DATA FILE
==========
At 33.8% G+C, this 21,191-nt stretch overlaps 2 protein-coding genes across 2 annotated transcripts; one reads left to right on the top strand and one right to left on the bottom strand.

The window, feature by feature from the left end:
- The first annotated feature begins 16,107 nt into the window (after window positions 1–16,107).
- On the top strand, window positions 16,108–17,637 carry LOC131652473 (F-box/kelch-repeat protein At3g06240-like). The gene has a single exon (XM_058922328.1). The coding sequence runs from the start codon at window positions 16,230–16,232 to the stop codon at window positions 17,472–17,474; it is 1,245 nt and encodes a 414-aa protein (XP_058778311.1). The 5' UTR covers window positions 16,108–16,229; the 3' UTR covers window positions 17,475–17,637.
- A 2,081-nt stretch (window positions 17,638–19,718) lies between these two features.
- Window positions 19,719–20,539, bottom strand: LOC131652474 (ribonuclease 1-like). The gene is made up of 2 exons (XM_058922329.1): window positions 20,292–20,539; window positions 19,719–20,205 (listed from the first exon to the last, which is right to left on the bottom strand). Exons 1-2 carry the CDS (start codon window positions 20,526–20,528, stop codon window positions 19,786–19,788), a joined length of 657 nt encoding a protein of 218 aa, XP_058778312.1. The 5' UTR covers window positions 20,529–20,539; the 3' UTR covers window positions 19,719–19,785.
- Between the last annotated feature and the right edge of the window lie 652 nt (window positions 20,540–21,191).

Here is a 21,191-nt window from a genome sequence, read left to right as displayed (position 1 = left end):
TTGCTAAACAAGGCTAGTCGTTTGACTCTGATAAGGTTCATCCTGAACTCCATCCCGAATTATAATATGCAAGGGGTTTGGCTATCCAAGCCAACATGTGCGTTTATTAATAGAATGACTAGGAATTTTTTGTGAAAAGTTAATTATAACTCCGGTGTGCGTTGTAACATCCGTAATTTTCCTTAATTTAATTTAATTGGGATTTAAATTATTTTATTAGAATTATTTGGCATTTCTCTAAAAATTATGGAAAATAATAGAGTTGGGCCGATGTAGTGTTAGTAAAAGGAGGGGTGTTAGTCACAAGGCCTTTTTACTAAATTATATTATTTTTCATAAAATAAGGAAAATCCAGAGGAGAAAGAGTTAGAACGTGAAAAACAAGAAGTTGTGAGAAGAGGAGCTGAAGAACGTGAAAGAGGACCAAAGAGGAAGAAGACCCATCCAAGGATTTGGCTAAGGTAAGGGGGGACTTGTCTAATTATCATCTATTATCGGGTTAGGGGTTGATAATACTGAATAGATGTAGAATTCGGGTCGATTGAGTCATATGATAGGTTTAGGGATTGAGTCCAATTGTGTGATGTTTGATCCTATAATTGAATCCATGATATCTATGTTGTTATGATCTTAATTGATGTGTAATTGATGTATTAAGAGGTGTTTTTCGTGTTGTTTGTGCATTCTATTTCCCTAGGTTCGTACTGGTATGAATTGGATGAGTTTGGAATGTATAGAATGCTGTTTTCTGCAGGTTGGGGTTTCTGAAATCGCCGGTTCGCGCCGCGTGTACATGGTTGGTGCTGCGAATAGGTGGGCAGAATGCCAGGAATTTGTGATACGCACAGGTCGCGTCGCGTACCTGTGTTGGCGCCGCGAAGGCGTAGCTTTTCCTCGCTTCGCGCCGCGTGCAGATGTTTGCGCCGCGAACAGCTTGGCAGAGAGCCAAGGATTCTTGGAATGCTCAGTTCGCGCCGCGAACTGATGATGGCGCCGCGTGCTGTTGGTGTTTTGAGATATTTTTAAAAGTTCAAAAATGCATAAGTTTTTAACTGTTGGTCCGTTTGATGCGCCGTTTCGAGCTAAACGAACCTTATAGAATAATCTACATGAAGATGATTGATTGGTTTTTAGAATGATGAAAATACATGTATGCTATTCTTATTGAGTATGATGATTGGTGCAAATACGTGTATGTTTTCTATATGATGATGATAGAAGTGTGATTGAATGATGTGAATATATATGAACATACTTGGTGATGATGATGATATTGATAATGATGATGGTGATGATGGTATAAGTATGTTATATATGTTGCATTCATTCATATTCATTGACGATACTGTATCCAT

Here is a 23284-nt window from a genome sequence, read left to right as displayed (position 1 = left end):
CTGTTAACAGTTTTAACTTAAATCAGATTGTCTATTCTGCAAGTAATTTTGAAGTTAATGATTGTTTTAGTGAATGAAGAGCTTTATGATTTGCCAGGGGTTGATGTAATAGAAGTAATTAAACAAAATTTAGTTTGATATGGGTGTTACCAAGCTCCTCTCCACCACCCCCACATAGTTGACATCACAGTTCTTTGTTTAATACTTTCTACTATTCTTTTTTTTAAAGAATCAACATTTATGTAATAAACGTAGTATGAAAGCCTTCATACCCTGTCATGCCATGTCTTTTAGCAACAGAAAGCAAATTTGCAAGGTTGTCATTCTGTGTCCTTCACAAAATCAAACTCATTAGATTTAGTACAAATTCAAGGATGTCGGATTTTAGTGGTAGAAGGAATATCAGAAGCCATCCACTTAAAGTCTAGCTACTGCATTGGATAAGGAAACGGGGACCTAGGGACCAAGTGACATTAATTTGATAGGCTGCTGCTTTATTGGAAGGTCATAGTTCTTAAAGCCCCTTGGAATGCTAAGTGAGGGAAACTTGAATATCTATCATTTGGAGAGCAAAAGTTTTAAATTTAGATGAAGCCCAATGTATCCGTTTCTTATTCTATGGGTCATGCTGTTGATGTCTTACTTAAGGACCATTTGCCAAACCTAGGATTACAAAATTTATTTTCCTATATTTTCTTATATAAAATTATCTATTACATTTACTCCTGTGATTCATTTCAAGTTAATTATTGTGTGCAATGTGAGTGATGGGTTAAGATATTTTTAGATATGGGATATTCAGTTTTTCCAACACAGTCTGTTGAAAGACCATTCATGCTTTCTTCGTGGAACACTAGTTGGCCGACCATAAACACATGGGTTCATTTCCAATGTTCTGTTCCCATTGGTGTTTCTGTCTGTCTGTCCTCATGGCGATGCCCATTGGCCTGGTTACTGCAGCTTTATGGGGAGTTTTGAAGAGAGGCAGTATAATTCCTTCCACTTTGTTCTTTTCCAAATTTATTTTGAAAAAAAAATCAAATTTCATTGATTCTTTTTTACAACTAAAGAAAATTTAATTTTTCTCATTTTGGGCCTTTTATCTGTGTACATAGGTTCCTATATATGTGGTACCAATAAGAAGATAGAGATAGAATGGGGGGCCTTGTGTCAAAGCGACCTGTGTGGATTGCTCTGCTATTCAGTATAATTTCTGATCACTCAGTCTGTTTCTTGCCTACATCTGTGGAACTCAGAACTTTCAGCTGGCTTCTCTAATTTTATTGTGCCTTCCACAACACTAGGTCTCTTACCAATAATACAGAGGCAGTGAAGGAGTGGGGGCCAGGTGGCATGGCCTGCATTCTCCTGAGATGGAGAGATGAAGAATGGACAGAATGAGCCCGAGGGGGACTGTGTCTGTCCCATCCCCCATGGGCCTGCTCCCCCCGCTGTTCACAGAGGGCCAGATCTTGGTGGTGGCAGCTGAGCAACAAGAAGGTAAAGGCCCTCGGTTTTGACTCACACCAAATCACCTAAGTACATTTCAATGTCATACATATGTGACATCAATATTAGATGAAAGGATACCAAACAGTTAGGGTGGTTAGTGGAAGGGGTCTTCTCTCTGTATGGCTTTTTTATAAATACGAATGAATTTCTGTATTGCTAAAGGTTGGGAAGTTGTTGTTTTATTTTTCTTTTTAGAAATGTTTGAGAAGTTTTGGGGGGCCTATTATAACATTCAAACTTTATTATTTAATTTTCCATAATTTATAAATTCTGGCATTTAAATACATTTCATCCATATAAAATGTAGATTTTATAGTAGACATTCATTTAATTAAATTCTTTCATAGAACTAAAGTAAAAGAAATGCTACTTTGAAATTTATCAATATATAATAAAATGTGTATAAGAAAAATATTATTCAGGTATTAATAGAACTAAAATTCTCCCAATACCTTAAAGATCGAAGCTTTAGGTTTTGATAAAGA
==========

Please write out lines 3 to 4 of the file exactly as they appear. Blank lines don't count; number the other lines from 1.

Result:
- The first annotated feature begins 16,107 nt into the window (after window positions 1–16,107).
- On the top strand, window positions 16,108–17,637 carry LOC131652473 (F-box/kelch-repeat protein At3g06240-like). The gene has a single exon (XM_058922328.1). The coding sequence runs from the start codon at window positions 16,230–16,232 to the stop codon at window positions 17,472–17,474; it is 1,245 nt and encodes a 414-aa protein (XP_058778311.1). The 5' UTR covers window positions 16,108–16,229; the 3' UTR covers window positions 17,475–17,637.